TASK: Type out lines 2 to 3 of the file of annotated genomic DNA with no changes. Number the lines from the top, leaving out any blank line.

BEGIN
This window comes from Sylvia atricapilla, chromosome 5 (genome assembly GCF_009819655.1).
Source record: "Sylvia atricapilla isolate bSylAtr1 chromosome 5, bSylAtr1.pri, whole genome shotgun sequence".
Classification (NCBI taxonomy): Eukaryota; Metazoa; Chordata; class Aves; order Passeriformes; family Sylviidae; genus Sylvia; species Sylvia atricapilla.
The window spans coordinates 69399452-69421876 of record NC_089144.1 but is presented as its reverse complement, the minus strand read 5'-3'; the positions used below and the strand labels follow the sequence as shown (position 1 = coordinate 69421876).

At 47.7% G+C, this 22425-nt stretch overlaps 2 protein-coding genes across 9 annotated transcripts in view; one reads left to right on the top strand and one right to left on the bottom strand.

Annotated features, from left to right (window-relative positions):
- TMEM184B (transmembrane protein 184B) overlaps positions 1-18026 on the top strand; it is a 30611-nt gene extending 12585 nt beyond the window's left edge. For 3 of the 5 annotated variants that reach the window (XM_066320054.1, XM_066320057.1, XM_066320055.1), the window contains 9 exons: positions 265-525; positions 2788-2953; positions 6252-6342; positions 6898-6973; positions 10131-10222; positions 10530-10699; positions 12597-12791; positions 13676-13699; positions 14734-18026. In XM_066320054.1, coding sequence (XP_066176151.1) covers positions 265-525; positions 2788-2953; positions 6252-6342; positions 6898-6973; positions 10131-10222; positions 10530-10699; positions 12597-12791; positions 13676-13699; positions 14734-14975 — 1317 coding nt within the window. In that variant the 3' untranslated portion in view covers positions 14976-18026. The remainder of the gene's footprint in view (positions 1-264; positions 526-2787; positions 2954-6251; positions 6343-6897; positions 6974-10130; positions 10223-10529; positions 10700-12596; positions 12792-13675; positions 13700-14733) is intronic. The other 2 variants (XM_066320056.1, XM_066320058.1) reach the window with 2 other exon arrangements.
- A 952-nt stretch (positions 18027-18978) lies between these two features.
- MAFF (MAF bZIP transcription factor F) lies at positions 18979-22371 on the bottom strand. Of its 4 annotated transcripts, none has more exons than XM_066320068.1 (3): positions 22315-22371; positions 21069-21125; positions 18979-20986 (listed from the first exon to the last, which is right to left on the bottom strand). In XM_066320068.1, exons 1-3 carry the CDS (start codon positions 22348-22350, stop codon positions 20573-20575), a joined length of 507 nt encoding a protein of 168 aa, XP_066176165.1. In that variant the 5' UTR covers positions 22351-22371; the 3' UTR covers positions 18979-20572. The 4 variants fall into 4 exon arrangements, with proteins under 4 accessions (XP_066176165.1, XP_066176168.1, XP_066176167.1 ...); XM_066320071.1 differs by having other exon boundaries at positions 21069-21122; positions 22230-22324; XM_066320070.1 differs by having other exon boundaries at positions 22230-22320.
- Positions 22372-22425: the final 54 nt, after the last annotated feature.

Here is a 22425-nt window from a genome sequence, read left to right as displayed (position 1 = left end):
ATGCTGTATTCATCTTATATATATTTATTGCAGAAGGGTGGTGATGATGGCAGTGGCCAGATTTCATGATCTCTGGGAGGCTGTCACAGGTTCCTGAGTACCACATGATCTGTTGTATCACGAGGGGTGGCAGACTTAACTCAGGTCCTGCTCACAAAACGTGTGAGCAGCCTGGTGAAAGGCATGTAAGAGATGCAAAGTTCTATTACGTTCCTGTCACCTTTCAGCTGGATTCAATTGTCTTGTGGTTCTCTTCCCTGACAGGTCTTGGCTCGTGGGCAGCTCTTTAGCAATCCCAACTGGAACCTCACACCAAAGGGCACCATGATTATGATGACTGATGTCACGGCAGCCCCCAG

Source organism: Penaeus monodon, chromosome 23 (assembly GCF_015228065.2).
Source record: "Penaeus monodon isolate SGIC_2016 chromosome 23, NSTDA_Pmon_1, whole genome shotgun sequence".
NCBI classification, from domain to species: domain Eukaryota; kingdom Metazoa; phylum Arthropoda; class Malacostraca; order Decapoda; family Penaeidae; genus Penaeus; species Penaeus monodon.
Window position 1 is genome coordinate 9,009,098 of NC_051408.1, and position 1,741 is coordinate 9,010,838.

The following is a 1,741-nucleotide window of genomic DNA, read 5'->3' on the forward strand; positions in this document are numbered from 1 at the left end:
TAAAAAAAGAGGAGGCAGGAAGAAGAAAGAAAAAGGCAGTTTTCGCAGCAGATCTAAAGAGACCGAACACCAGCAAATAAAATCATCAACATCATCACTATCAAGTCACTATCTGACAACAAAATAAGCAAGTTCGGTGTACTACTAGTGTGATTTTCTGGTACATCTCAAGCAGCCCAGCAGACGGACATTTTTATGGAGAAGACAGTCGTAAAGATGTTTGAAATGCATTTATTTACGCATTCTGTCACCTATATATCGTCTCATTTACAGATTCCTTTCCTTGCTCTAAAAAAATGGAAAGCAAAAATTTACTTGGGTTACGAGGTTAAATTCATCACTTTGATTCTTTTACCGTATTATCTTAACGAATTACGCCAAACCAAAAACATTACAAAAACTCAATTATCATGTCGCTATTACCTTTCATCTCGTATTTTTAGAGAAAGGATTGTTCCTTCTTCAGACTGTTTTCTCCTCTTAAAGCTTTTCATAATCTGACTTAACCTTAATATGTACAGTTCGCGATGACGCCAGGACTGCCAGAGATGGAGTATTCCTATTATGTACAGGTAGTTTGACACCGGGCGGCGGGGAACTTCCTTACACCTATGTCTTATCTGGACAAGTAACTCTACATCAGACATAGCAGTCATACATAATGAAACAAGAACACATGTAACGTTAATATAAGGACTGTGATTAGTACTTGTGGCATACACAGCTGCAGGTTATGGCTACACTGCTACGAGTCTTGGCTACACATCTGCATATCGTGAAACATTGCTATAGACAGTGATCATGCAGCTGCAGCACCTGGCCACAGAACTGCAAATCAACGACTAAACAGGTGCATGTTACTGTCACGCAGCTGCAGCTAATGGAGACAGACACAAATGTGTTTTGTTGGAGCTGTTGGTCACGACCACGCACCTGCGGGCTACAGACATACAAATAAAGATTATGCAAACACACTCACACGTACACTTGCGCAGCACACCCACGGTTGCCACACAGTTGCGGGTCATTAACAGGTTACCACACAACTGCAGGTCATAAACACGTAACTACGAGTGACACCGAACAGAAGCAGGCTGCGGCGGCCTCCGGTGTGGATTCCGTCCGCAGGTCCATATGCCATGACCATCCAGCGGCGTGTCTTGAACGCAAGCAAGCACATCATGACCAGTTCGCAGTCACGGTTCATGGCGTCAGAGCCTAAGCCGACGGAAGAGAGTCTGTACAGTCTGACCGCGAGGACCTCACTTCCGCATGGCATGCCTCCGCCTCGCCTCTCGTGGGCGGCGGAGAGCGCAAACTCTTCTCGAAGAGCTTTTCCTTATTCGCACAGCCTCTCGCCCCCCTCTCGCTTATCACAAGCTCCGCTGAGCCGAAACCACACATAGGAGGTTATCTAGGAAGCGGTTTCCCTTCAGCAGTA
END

Source record: "Sylvia atricapilla isolate bSylAtr1 chromosome 5, bSylAtr1.pri, whole genome shotgun sequence".
Classification (NCBI taxonomy): Eukaryota; Metazoa; Chordata; class Aves; order Passeriformes; family Sylviidae; genus Sylvia; species Sylvia atricapilla.